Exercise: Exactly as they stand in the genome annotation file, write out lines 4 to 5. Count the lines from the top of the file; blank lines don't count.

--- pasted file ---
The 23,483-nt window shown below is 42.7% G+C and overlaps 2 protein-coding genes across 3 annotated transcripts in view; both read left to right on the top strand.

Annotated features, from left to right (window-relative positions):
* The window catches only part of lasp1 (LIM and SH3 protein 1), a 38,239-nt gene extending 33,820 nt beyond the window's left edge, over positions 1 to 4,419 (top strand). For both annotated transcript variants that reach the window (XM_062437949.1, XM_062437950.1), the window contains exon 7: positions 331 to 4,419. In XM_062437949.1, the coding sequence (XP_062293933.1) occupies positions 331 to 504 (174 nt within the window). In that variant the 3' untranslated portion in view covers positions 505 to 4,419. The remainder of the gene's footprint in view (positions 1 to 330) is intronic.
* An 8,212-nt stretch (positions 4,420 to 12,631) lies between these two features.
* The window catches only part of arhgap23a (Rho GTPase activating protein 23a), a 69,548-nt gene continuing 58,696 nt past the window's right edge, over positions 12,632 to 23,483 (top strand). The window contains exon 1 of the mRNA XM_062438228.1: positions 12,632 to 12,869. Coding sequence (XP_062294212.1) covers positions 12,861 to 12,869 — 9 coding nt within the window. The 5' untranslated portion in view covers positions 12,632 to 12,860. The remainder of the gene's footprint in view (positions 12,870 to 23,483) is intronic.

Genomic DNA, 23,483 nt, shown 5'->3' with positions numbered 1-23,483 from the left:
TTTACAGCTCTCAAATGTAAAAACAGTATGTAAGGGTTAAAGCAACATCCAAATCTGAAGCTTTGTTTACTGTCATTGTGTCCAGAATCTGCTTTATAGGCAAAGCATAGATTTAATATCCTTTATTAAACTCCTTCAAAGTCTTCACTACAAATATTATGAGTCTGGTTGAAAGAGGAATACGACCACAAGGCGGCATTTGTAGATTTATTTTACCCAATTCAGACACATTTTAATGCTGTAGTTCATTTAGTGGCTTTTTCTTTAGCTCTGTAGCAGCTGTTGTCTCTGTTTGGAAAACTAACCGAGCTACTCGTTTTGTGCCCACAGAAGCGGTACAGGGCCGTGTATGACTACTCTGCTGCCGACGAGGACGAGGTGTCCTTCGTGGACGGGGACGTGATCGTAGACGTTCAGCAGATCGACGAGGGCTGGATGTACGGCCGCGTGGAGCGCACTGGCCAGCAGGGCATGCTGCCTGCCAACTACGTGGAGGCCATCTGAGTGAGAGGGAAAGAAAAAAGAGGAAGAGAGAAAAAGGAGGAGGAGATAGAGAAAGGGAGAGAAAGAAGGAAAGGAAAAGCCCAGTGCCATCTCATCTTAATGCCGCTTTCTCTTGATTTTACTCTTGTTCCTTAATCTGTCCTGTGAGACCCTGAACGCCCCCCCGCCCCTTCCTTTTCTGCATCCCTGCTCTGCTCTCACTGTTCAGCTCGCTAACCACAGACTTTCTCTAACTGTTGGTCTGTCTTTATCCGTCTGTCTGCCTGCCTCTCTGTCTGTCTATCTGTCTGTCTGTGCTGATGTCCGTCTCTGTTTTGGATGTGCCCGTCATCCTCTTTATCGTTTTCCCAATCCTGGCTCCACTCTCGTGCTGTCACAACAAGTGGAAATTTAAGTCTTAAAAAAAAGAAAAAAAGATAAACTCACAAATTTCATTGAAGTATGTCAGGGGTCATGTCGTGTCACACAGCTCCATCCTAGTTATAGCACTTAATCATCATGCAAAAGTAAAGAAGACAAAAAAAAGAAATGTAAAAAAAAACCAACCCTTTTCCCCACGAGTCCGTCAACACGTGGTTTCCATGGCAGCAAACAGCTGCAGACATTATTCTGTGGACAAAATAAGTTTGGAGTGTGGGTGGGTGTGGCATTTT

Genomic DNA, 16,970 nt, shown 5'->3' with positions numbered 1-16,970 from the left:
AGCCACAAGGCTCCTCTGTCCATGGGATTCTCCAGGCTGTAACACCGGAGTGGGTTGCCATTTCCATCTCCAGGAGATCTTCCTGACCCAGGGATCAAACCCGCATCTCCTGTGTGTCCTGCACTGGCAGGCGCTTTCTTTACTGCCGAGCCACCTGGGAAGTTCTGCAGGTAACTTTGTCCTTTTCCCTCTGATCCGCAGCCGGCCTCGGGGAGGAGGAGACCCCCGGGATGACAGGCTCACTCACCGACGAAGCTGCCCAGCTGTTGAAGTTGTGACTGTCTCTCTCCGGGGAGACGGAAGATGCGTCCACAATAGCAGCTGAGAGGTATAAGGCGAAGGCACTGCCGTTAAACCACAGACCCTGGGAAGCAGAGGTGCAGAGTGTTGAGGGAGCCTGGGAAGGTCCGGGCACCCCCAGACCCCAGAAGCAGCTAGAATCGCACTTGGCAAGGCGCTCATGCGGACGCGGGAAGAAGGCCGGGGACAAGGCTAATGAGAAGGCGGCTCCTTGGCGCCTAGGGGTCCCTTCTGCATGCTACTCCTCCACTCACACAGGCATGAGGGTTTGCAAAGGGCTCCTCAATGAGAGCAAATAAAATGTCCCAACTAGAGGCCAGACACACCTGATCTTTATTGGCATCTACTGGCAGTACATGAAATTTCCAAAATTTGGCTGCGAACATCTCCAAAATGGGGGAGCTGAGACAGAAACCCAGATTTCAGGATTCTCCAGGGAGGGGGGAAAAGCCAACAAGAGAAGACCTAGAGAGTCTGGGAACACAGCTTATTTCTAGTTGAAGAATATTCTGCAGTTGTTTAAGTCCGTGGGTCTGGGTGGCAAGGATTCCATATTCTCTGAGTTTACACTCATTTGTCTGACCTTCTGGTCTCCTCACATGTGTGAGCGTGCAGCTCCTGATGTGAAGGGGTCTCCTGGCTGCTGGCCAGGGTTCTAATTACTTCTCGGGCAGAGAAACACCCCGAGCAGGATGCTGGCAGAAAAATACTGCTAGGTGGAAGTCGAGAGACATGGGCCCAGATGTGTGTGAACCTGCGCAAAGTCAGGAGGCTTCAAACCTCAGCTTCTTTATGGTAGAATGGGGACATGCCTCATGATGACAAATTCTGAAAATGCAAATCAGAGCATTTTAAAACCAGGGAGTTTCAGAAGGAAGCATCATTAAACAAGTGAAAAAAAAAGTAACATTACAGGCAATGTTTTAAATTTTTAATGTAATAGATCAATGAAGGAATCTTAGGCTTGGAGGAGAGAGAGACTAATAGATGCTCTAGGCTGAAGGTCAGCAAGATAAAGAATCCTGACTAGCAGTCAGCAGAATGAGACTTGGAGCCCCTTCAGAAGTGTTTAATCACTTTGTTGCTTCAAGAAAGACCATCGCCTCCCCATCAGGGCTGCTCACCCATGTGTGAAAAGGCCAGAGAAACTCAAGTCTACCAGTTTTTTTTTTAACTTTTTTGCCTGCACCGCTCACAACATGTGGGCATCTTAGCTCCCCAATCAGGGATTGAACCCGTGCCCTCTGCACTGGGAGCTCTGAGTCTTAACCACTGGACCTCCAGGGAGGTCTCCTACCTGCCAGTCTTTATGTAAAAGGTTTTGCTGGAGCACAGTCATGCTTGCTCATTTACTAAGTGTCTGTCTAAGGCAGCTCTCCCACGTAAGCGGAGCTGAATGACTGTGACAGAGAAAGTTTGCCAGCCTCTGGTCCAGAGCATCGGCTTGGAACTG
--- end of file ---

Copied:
* An 8,212-nt stretch (positions 4,420 to 12,631) lies between these two features.
* The window catches only part of arhgap23a (Rho GTPase activating protein 23a), a 69,548-nt gene continuing 58,696 nt past the window's right edge, over positions 12,632 to 23,483 (top strand). The window contains exon 1 of the mRNA XM_062438228.1: positions 12,632 to 12,869. Coding sequence (XP_062294212.1) covers positions 12,861 to 12,869 — 9 coding nt within the window. The 5' untranslated portion in view covers positions 12,632 to 12,860. The remainder of the gene's footprint in view (positions 12,870 to 23,483) is intronic.